Through his first two seasons in Washington, Wizards head coach Scott Brooks was not known to make significant adjustments to his lineup. In his first season coaching the Wizards, 2016-17, he didn't really need to. They had the best season for the franchise, 49-33, since the 1970s.

Last year, the tweaks he made were largely by necessity. John Wall missed 41 games and he had to adjust.

What Brooks has been doing in recent games with his Wizards' rotation are something we haven't really seen before. First, he benched Ian Mahinmi for three games. Then, he sat Markieff Morris and Otto Porter Jr. in the fourth quarter. 

Morris returned to play fourth quarter minutes on Monday in their win against the Magic, but Porter remained on the bench, sitting in the last seat on the end with a towel over his head, rising periodically to clap and cheer on his teammates.

Such is life for the Wizards right now. They are off to a 4-9 start, well below their standards, and Brooks is doing whatever he can to right the ship. So far, those decisions have paid off, as they have won two straight games for the first time this season.

"We weren't winning, so I had to make some changes," Brooks said.

Brooks, it appears, has reached a new point in his tenure with the Wizards. He is willing to sit key players in his rotation, and ones that happen to make a good deal of money. Porter is the highest-paid player on the team, carrying a salary of $26 million and Mahinmi is not far behind at $15.9 million.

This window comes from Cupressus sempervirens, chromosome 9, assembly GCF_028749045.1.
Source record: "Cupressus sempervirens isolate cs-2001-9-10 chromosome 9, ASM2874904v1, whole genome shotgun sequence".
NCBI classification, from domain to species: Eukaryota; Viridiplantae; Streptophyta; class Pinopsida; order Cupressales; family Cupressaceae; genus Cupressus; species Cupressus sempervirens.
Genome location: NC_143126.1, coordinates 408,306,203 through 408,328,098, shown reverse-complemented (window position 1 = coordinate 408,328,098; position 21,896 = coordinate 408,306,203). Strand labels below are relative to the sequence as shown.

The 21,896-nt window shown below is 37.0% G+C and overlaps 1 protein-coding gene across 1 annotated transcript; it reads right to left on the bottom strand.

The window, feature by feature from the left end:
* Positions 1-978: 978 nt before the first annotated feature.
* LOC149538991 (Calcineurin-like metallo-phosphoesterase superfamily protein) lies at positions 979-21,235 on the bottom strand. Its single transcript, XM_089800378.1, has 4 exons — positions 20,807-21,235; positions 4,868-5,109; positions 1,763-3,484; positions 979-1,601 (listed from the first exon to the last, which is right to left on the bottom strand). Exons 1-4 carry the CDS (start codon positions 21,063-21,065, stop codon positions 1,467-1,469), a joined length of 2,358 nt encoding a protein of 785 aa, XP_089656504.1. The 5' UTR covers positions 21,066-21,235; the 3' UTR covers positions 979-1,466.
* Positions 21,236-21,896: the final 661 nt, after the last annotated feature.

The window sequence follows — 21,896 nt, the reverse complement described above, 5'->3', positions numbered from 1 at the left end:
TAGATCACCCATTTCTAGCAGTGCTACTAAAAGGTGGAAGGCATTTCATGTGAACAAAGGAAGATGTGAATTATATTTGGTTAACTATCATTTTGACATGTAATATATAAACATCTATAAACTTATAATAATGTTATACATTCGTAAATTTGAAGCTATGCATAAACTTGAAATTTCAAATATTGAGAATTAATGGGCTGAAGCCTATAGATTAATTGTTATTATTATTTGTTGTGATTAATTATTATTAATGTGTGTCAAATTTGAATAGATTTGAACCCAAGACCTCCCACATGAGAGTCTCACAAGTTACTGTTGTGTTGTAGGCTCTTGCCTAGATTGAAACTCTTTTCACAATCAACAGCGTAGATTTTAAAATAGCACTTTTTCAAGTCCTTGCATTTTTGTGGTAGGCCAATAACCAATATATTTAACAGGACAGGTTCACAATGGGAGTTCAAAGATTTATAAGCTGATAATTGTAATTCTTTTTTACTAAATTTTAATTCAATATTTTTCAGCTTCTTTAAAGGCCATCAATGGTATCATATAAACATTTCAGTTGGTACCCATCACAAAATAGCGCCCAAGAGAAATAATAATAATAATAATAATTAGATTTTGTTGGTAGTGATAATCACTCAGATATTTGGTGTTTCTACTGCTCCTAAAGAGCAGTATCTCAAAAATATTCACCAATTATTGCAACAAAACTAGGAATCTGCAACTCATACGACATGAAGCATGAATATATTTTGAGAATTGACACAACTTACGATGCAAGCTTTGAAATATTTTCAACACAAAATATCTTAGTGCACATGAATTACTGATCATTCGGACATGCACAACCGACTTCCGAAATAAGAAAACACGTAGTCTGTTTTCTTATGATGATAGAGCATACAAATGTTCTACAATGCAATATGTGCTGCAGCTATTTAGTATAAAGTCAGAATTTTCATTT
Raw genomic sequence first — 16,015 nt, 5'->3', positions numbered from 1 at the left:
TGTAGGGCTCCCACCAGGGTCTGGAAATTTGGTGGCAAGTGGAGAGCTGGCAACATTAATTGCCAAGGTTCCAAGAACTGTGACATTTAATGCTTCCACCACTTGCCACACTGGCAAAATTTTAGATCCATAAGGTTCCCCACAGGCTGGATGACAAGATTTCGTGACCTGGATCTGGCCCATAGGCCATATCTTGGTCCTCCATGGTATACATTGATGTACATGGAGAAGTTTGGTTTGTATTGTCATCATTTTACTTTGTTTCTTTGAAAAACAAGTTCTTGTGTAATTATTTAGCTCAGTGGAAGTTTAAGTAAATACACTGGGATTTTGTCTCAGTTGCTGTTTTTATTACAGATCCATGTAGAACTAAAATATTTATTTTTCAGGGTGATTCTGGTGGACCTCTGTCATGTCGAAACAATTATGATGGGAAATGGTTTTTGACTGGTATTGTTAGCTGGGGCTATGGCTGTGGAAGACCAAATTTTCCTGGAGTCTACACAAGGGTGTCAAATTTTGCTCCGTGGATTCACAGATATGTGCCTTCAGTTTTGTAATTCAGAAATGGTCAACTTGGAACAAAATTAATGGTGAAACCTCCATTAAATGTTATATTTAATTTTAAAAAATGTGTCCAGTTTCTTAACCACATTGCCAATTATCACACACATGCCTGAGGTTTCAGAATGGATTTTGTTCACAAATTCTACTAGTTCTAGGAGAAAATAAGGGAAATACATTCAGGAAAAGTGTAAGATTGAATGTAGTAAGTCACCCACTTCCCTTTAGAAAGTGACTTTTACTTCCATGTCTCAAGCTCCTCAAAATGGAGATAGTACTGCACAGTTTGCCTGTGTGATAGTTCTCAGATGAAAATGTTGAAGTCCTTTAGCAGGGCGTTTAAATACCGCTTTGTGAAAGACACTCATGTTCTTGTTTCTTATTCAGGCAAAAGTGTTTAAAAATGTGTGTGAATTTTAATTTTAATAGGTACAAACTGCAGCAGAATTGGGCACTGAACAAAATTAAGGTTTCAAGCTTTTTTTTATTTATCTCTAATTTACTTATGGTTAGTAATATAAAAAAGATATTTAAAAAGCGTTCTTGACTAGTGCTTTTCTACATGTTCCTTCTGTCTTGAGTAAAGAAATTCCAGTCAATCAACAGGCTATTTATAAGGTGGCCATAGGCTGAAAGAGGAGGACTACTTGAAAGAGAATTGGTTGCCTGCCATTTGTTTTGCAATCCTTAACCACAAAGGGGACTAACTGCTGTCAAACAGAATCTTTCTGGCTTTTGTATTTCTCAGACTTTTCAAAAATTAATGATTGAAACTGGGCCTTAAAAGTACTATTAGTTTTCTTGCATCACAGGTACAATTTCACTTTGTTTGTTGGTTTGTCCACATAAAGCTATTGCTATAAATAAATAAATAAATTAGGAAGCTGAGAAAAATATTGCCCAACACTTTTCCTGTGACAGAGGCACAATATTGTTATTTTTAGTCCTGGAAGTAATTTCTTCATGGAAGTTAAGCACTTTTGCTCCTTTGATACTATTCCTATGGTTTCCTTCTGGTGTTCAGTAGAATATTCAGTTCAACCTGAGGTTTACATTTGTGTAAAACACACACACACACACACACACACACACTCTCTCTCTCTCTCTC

As Brooks insists, it isn't quite as simple as him deciding to bench a player. It has much to do with the flow of the game and how he simply has more options at his disposal this year.

Instead of Morris and Porter, he has rolled with Austin Rivers and Jeff Green in the fourth quarter. Both Rivers and Green weren't on the team last season.

Rivers gives them more speed in a three-guard lineup and plays physical defense on the perimeter. Green has been shooting lights-out and is one of their most versatile players on both ends of the floor.

The added depth on the Wizards' roster has set in a new reality for Brooks. The players are beginning to understand that.

"We do have depth. That's the thing," Porter said. "We have so many good players that are interchangeable. We're just finding ways to win."

"It is definitely evolving into something different that I haven't seen before," Mahinmi said. "I remember a few years back, it was a defined first unit and second unit. If the second unit was going, he would let them run and let it ride. With this roster, we have even more flexibility than last year."

Porter played just 22 minutes against the Magic. He has been held to under 24 minutes in three straight games. The lack of playing time has crushed his numbers. He has just 21 total points in those three outings.

Mahinmi is averaging only 14.1 minutes per game this season, his fewest since 2010-11. And that number is skewed by the fact he started six games to begin the year with Dwight Howard nursing an injury.

The evolving rotation has required an adjustment for the players. Though it doesn't change how they prepare for games, they now understand that surprises can happen.

"He's made a whole lot of change from a game-to-game basis. I'm with [everyone else]. I'm seeing it has it goes," Mahinmi said. "[It's like] 'I guess I'm not playing tonight.' Just stay ready. That's part of being a professional."

Mahinmi says he and other players aren't owed an explanation from Brooks when he makes those changes. And he is quick to say it doesn't bother him.

"As long as we win, I'm happy," he said.